by Kylie Tuosto
In July, I gave a talk at UX Night, an event put on by Cascade SF and hosted by Intuit. UX designers and enthusiasts from the bay area came to the Intuit campus for coaching sessions and two UX talks. It was a great opportunity to network with and learn from other designers.
In my talk, Unlocking Emotion, I add to Aaron Walter's work on Designing for Emotion, by providing examples of how we've applied emotional design to our process at Intuit. Through three examples of design projects and experiments, I show how thinking about our relationship with customers in a more human way lead to measurable business outcomes. And ultimately, I distill our learnings down into four key takeaways for incorporating designing for emotion into your own design process.
1. Simple isn't always better.
The age-old UX rule of simple being better doesn't necessarily apply when you're trying to build a relationship with your user. In fact, it can often take more steps to tell a good story, build a relationship, or demonstrate your app's personality.
2. Constraints are your friend.
Designers typically relish the opportunity to design without constraints. But when designing to build an emotional connection, it's important to find a common experience that can bridge the gap between you and your user. Consider leveraging time of day, an upcoming holiday season, or another theme as a constraint for your next brainstorm to get the creative juices flowing.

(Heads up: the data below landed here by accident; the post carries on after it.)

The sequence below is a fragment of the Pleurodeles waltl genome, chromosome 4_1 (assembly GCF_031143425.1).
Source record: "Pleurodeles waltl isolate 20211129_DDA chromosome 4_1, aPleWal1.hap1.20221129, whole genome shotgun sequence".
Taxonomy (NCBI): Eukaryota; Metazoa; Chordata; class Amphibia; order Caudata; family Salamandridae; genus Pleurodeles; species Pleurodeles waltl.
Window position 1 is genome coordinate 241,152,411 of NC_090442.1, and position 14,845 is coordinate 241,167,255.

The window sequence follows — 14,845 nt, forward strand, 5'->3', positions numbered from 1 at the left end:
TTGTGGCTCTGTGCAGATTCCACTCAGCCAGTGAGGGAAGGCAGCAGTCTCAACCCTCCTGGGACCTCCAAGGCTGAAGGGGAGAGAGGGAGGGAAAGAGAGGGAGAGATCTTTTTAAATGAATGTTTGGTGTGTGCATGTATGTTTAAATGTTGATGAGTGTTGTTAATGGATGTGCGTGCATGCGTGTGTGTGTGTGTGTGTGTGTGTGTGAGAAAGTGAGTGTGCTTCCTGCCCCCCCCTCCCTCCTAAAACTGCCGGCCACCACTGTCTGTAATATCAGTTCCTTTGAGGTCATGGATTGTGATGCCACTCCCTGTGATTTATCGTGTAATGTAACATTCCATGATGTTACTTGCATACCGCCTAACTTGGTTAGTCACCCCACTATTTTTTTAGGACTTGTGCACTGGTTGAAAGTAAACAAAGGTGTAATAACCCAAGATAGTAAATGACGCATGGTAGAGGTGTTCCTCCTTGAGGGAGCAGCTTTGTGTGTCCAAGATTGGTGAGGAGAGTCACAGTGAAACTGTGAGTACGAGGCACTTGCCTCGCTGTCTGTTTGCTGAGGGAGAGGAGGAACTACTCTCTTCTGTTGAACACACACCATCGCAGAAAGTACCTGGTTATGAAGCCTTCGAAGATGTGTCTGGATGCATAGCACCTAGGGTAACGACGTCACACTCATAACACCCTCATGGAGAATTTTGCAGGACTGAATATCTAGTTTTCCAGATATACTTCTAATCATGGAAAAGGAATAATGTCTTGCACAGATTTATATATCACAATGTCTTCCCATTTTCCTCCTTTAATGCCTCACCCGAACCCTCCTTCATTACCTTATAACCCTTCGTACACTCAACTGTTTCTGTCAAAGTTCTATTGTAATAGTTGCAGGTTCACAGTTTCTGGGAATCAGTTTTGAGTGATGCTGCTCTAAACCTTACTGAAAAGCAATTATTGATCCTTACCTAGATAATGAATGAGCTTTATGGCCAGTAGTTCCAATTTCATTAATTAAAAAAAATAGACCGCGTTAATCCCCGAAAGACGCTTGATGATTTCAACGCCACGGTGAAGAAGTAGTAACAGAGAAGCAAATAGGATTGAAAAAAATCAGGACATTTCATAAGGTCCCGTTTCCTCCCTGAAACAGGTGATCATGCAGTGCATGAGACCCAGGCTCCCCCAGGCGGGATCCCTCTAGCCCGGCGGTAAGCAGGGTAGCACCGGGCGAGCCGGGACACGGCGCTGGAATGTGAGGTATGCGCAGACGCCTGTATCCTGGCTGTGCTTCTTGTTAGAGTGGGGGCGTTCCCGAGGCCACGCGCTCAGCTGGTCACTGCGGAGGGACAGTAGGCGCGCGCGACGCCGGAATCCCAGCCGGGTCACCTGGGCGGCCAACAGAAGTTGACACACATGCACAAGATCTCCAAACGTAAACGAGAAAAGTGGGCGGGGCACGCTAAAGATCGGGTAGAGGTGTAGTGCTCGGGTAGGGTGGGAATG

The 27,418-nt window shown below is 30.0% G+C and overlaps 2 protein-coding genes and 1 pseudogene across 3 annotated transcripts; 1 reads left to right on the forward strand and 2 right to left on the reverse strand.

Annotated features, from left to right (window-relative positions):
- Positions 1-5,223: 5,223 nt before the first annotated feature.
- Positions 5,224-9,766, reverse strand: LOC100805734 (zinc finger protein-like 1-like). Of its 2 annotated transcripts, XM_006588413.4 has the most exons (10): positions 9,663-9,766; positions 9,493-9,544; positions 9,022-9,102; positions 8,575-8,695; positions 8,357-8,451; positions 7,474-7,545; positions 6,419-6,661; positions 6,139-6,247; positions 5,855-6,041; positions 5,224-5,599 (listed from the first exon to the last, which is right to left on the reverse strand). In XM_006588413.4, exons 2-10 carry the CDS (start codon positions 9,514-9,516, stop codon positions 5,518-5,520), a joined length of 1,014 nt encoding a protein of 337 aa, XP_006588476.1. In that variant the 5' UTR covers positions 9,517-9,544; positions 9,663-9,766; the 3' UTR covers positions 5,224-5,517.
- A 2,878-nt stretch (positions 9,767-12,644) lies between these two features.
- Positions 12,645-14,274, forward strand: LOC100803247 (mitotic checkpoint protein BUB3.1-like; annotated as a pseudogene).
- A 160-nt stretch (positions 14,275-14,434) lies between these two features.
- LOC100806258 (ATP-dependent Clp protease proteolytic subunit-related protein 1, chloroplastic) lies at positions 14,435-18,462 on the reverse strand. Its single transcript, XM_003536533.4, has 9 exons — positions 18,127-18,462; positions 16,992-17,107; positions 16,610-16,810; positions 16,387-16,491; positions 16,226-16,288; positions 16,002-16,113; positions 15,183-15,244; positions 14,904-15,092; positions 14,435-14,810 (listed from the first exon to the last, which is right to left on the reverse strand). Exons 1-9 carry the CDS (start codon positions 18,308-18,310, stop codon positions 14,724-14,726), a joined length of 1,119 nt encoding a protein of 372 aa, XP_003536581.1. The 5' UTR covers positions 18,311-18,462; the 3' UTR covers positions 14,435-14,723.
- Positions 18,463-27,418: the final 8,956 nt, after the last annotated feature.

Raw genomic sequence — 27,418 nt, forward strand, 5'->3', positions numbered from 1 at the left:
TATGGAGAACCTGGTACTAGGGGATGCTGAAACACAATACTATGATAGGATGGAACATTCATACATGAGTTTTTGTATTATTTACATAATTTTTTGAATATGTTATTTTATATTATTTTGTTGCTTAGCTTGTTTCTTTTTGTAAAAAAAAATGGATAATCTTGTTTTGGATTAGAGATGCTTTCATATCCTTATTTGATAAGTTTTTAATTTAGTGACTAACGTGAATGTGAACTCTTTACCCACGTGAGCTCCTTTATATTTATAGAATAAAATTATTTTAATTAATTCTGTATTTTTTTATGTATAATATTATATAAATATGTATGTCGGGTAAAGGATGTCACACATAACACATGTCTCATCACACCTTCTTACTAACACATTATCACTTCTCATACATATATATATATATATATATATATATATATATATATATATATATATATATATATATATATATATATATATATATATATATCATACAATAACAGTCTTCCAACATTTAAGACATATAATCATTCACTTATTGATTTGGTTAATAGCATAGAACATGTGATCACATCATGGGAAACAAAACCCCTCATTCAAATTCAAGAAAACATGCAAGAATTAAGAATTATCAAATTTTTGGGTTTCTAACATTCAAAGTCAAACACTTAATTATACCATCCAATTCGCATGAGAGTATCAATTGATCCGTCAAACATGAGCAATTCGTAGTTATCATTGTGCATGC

3. Language is key.
Language is our primary means of communication and without it, it's impossible to build a relationship with our users. Content design can make the difference between boring copy and a meaningful connection with the user. So it's important to go the extra mile when it comes to design iterations for content.
4. Timing is critical.
Human's have the unique ability to take inputs like time, emotions, and context into consideration when reacting to realtime conversation. When it comes to a user interface, however, we have to work extra hard up front to make sure that our interface doesn't violate these rules of interaction. Keeping timing in mind can save your app from feeling robotic!
In Designing for Emotion, Aaron Walter helps teams and companies think about building their application's personality as a way of connecting with their users on an emotional level. But building a personality at a big company isn't always easy. Individual work teams should feel empowered to experiment with personality in small experiences, measure the results, and scale success across the organization.
Here are links to the resources that inspired this talk: